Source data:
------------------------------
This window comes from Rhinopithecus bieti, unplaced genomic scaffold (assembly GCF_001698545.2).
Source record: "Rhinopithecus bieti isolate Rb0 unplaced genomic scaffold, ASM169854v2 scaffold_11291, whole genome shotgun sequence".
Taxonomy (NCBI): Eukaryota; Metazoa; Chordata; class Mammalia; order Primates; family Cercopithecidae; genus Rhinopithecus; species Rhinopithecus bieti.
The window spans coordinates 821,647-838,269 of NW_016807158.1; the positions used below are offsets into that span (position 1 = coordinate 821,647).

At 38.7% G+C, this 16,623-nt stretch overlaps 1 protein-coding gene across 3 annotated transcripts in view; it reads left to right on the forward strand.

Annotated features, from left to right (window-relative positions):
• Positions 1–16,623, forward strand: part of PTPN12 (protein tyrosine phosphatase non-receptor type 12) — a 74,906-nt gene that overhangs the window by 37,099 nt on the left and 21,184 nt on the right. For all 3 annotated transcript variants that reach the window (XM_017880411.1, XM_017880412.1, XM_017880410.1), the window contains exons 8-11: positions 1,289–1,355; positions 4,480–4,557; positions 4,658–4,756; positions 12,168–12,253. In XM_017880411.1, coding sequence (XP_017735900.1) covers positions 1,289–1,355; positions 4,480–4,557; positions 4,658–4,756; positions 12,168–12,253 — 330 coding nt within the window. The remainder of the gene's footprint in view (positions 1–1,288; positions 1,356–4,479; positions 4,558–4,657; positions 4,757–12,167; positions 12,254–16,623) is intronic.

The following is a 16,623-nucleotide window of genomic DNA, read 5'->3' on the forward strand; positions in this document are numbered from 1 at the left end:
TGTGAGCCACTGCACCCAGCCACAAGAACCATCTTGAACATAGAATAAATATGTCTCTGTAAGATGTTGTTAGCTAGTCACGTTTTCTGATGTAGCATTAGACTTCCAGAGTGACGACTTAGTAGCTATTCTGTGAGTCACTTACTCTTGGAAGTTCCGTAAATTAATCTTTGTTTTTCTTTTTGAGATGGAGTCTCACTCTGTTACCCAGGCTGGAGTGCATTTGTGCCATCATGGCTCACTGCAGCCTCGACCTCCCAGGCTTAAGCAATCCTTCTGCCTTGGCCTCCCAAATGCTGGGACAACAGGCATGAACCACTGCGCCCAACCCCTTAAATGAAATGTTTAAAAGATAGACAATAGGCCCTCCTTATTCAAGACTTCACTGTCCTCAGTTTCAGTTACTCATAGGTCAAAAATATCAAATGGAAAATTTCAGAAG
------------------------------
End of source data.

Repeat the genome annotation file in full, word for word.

This window comes from Rhinopithecus bieti, unplaced genomic scaffold (assembly GCF_001698545.2).
Source record: "Rhinopithecus bieti isolate Rb0 unplaced genomic scaffold, ASM169854v2 scaffold_11291, whole genome shotgun sequence".
Taxonomy (NCBI): Eukaryota; Metazoa; Chordata; class Mammalia; order Primates; family Cercopithecidae; genus Rhinopithecus; species Rhinopithecus bieti.
The window spans coordinates 821,647-838,269 of NW_016807158.1; the positions used below are offsets into that span (position 1 = coordinate 821,647).

At 38.7% G+C, this 16,623-nt stretch overlaps 1 protein-coding gene across 3 annotated transcripts in view; it reads left to right on the forward strand.

Annotated features, from left to right (window-relative positions):
• Positions 1–16,623, forward strand: part of PTPN12 (protein tyrosine phosphatase non-receptor type 12) — a 74,906-nt gene that overhangs the window by 37,099 nt on the left and 21,184 nt on the right. For all 3 annotated transcript variants that reach the window (XM_017880411.1, XM_017880412.1, XM_017880410.1), the window contains exons 8-11: positions 1,289–1,355; positions 4,480–4,557; positions 4,658–4,756; positions 12,168–12,253. In XM_017880411.1, coding sequence (XP_017735900.1) covers positions 1,289–1,355; positions 4,480–4,557; positions 4,658–4,756; positions 12,168–12,253 — 330 coding nt within the window. The remainder of the gene's footprint in view (positions 1–1,288; positions 1,356–4,479; positions 4,558–4,657; positions 4,757–12,167; positions 12,254–16,623) is intronic.

The following is a 16,623-nucleotide window of genomic DNA, read 5'->3' on the forward strand; positions in this document are numbered from 1 at the left end:
TGTGAGCCACTGCACCCAGCCACAAGAACCATCTTGAACATAGAATAAATATGTCTCTGTAAGATGTTGTTAGCTAGTCACGTTTTCTGATGTAGCATTAGACTTCCAGAGTGACGACTTAGTAGCTATTCTGTGAGTCACTTACTCTTGGAAGTTCCGTAAATTAATCTTTGTTTTTCTTTTTGAGATGGAGTCTCACTCTGTTACCCAGGCTGGAGTGCATTTGTGCCATCATGGCTCACTGCAGCCTCGACCTCCCAGGCTTAAGCAATCCTTCTGCCTTGGCCTCCCAAATGCTGGGACAACAGGCATGAACCACTGCGCCCAACCCCTTAAATGAAATGTTTAAAAGATAGACAATAGGCCCTCCTTATTCAAGACTTCACTGTCCTCAGTTTCAGTTACTCATAGGTCAAAAATATCAAATGGAAAATTTCAGAAG